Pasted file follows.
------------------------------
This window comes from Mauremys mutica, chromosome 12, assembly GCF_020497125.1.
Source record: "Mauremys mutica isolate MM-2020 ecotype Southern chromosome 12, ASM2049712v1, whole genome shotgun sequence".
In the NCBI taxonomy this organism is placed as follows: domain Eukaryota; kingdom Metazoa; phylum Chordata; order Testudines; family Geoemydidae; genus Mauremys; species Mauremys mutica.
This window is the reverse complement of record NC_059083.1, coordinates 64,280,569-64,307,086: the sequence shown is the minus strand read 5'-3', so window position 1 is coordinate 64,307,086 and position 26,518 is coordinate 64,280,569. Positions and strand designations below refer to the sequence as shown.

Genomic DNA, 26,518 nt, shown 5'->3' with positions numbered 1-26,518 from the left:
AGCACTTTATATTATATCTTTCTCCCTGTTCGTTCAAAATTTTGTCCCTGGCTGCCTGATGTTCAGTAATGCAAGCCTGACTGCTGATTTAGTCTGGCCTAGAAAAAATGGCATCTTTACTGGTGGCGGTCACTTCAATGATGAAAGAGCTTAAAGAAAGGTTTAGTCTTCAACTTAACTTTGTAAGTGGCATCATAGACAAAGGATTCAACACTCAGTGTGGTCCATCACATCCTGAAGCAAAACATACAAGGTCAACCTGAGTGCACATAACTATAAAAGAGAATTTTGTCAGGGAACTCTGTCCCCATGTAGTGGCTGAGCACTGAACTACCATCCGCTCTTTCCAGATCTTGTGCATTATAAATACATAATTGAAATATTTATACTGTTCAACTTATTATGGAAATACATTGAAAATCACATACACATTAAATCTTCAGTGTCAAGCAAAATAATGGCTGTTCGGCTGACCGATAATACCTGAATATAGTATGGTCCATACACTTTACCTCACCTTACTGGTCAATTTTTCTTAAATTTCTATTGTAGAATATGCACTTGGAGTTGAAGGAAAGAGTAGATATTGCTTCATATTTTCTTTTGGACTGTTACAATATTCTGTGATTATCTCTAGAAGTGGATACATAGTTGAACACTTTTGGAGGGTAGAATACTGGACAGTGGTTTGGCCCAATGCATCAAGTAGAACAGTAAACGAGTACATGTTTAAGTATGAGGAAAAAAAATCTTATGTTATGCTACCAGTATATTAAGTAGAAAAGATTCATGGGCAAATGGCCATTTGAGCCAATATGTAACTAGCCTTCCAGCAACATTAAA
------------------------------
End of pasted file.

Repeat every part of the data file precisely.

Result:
This window comes from Mauremys mutica, chromosome 12, assembly GCF_020497125.1.
Source record: "Mauremys mutica isolate MM-2020 ecotype Southern chromosome 12, ASM2049712v1, whole genome shotgun sequence".
In the NCBI taxonomy this organism is placed as follows: domain Eukaryota; kingdom Metazoa; phylum Chordata; order Testudines; family Geoemydidae; genus Mauremys; species Mauremys mutica.
This window is the reverse complement of record NC_059083.1, coordinates 64,280,569-64,307,086: the sequence shown is the minus strand read 5'-3', so window position 1 is coordinate 64,307,086 and position 26,518 is coordinate 64,280,569. Positions and strand designations below refer to the sequence as shown.

Genomic DNA, 26,518 nt, shown 5'->3' with positions numbered 1-26,518 from the left:
AGCACTTTATATTATATCTTTCTCCCTGTTCGTTCAAAATTTTGTCCCTGGCTGCCTGATGTTCAGTAATGCAAGCCTGACTGCTGATTTAGTCTGGCCTAGAAAAAATGGCATCTTTACTGGTGGCGGTCACTTCAATGATGAAAGAGCTTAAAGAAAGGTTTAGTCTTCAACTTAACTTTGTAAGTGGCATCATAGACAAAGGATTCAACACTCAGTGTGGTCCATCACATCCTGAAGCAAAACATACAAGGTCAACCTGAGTGCACATAACTATAAAAGAGAATTTTGTCAGGGAACTCTGTCCCCATGTAGTGGCTGAGCACTGAACTACCATCCGCTCTTTCCAGATCTTGTGCATTATAAATACATAATTGAAATATTTATACTGTTCAACTTATTATGGAAATACATTGAAAATCACATACACATTAAATCTTCAGTGTCAAGCAAAATAATGGCTGTTCGGCTGACCGATAATACCTGAATATAGTATGGTCCATACACTTTACCTCACCTTACTGGTCAATTTTTCTTAAATTTCTATTGTAGAATATGCACTTGGAGTTGAAGGAAAGAGTAGATATTGCTTCATATTTTCTTTTGGACTGTTACAATATTCTGTGATTATCTCTAGAAGTGGATACATAGTTGAACACTTTTGGAGGGTAGAATACTGGACAGTGGTTTGGCCCAATGCATCAAGTAGAACAGTAAACGAGTACATGTTTAAGTATGAGGAAAAAAAATCTTATGTTATGCTACCAGTATATTAAGTAGAAAAGATTCATGGGCAAATGGCCATTTGAGCCAATATGTAACTAGCCTTCCAGCAACATTAAA